Paulette RichardsPh.D. in French Civilization, University of Virginia
First-year Brittain Postdoctoral Fellow
The most interesting class you have taught so far and why?
My most interesting class was LMC 3403 Technical Communication. In that course, students learn to create workplace genres, ranging from traditional print documents such as reports, proposals, and memos to electronic forms such as email and Web sites. They also learn how to skillfully assess the rhetorical situation underlying each of these genres.
In my specific section, my students completed one-minute video resumes. Watching and evaluating their work was really interesting.
What do you love about School of LMC?
I consider myself lucky being around such congenial colleagues and hard-working students!
Who inspires you?
Nelson Mandela. I believe that his spirit was unbroken through decades in prison and he lived to realize his vision.
Would you briefly describe your recent projects?
I have just completed a documentary video on mortgage fraud in Atlanta's Historic West End District. West End is in zip code 30310, which at one point had the highest rate of mortgage fraud in the country. My co-producer and I started the project as a way to educate communities about the issue and about strategies they can use to address mortgage fraud. During the 18 months it took to complete the video, the whole mortgage industry collapsed. Our documentary illustrates some of the abuses in the industry that contributed to that failure, and it was also screened in federal court at the sentencing of a felon convicted on over 80 counts of mortgage fraud.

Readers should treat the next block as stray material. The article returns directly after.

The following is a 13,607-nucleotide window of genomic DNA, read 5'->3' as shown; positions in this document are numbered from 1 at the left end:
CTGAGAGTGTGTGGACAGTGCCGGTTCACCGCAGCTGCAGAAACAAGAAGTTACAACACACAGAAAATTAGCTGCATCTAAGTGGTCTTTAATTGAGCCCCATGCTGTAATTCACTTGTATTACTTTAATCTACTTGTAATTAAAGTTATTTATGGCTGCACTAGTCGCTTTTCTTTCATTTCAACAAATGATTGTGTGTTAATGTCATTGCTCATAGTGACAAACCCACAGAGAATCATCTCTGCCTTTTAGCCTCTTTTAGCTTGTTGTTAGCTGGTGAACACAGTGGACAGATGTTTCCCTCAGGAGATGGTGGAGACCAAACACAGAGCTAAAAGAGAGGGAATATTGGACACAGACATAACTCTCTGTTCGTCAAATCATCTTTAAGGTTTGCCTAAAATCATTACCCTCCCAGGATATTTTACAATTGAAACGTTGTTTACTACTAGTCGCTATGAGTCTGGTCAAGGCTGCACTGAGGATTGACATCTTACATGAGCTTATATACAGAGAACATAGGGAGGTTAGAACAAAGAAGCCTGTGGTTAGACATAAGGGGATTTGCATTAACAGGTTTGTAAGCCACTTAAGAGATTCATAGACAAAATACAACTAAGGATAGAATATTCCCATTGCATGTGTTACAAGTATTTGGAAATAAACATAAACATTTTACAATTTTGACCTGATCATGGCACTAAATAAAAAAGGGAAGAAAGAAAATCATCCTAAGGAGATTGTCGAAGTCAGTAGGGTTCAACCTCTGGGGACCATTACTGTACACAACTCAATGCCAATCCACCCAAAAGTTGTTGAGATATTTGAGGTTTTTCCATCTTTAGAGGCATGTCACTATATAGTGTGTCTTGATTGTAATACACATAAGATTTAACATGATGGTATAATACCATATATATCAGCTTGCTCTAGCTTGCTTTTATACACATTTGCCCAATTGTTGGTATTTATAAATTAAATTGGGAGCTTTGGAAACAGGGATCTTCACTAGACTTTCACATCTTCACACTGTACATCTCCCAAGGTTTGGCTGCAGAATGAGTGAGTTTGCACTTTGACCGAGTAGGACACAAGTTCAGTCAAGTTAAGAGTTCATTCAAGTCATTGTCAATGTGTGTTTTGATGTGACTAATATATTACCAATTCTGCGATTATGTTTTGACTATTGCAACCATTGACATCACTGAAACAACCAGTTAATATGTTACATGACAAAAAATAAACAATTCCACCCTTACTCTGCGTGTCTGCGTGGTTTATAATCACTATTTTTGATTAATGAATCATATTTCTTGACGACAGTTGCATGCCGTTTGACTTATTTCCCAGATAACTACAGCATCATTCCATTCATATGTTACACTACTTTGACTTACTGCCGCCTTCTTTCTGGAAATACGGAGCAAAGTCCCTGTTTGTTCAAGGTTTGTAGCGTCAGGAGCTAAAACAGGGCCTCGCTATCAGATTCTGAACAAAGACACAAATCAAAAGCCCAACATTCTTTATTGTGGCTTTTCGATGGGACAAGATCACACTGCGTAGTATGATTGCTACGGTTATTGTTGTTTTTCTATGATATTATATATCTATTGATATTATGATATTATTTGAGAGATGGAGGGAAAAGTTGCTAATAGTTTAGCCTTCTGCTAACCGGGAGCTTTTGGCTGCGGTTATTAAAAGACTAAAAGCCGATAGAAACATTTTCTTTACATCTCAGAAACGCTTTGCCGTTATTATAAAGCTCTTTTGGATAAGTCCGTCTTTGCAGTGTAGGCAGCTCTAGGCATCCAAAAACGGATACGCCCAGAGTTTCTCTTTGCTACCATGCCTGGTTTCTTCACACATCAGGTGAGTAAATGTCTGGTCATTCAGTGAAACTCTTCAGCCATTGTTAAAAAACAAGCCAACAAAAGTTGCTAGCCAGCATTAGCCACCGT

Would you tell us an interesting fact or story about yourself?
I trained as a professional dancer and performed with several regional Modern Dance companies while I was in graduate school. This explains why I can never sit still in meetings and D-Ped seminar! I always have to get up and stretch.
What do you like to do outside the school?
I train with Comunidade de Capoeira Angola. I also practice artistic skating on roller blades. I love to bake, to garden, and sew.
What are your future plans?
I intend to produce more community-based documentaries. I am interested in the progress of the Beltline, which started as a Master's thesis at Georgia Tech. I am also interested in documenting the community gardening movement.
Prepared by Tanla Bilir